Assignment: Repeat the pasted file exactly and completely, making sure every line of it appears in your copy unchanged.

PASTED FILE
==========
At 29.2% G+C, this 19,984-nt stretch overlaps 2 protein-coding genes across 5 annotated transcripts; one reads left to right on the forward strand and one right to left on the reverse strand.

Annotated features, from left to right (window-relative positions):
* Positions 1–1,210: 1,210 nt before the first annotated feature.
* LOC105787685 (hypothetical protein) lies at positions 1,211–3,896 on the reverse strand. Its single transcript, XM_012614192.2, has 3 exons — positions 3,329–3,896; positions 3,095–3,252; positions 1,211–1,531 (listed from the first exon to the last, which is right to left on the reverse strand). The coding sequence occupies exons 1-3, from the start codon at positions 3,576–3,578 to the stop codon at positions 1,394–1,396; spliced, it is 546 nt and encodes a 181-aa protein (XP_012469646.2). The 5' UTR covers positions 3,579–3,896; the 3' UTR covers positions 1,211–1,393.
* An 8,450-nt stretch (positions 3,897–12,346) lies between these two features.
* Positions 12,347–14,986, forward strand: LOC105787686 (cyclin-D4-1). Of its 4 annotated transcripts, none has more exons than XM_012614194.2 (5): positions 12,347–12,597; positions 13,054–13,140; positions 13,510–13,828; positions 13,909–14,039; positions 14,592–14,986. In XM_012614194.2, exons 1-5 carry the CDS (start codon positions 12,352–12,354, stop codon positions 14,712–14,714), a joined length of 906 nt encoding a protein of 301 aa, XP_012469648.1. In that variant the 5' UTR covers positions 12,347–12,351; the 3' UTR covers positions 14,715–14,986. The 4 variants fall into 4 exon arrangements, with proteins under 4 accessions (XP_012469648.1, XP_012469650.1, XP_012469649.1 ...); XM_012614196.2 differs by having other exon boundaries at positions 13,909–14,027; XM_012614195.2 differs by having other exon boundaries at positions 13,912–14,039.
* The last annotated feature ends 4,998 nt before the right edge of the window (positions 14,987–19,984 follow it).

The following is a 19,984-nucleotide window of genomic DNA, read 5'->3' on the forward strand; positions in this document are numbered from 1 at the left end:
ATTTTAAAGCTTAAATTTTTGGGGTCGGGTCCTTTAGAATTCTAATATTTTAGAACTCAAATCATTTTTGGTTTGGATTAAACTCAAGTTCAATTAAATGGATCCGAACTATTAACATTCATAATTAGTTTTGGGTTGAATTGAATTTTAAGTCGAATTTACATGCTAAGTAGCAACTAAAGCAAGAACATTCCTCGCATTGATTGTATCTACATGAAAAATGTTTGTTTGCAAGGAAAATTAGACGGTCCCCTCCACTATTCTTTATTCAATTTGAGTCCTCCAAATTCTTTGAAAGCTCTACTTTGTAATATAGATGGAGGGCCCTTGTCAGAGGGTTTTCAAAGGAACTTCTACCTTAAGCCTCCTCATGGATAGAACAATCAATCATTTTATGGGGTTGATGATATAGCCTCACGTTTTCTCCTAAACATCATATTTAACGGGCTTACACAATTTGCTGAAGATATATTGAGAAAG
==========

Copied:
At 29.2% G+C, this 19,984-nt stretch overlaps 2 protein-coding genes across 5 annotated transcripts; one reads left to right on the forward strand and one right to left on the reverse strand.

Annotated features, from left to right (window-relative positions):
* Positions 1–1,210: 1,210 nt before the first annotated feature.
* LOC105787685 (hypothetical protein) lies at positions 1,211–3,896 on the reverse strand. Its single transcript, XM_012614192.2, has 3 exons — positions 3,329–3,896; positions 3,095–3,252; positions 1,211–1,531 (listed from the first exon to the last, which is right to left on the reverse strand). The coding sequence occupies exons 1-3, from the start codon at positions 3,576–3,578 to the stop codon at positions 1,394–1,396; spliced, it is 546 nt and encodes a 181-aa protein (XP_012469646.2). The 5' UTR covers positions 3,579–3,896; the 3' UTR covers positions 1,211–1,393.
* An 8,450-nt stretch (positions 3,897–12,346) lies between these two features.
* Positions 12,347–14,986, forward strand: LOC105787686 (cyclin-D4-1). Of its 4 annotated transcripts, none has more exons than XM_012614194.2 (5): positions 12,347–12,597; positions 13,054–13,140; positions 13,510–13,828; positions 13,909–14,039; positions 14,592–14,986. In XM_012614194.2, exons 1-5 carry the CDS (start codon positions 12,352–12,354, stop codon positions 14,712–14,714), a joined length of 906 nt encoding a protein of 301 aa, XP_012469648.1. In that variant the 5' UTR covers positions 12,347–12,351; the 3' UTR covers positions 14,715–14,986. The 4 variants fall into 4 exon arrangements, with proteins under 4 accessions (XP_012469648.1, XP_012469650.1, XP_012469649.1 ...); XM_012614196.2 differs by having other exon boundaries at positions 13,909–14,027; XM_012614195.2 differs by having other exon boundaries at positions 13,912–14,039.
* The last annotated feature ends 4,998 nt before the right edge of the window (positions 14,987–19,984 follow it).

The following is a 19,984-nucleotide window of genomic DNA, read 5'->3' on the forward strand; positions in this document are numbered from 1 at the left end:
ATTTTAAAGCTTAAATTTTTGGGGTCGGGTCCTTTAGAATTCTAATATTTTAGAACTCAAATCATTTTTGGTTTGGATTAAACTCAAGTTCAATTAAATGGATCCGAACTATTAACATTCATAATTAGTTTTGGGTTGAATTGAATTTTAAGTCGAATTTACATGCTAAGTAGCAACTAAAGCAAGAACATTCCTCGCATTGATTGTATCTACATGAAAAATGTTTGTTTGCAAGGAAAATTAGACGGTCCCCTCCACTATTCTTTATTCAATTTGAGTCCTCCAAATTCTTTGAAAGCTCTACTTTGTAATATAGATGGAGGGCCCTTGTCAGAGGGTTTTCAAAGGAACTTCTACCTTAAGCCTCCTCATGGATAGAACAATCAATCATTTTATGGGGTTGATGATATAGCCTCACGTTTTCTCCTAAACATCATATTTAACGGGCTTACACAATTTGCTGAAGATATATTGAGAAAG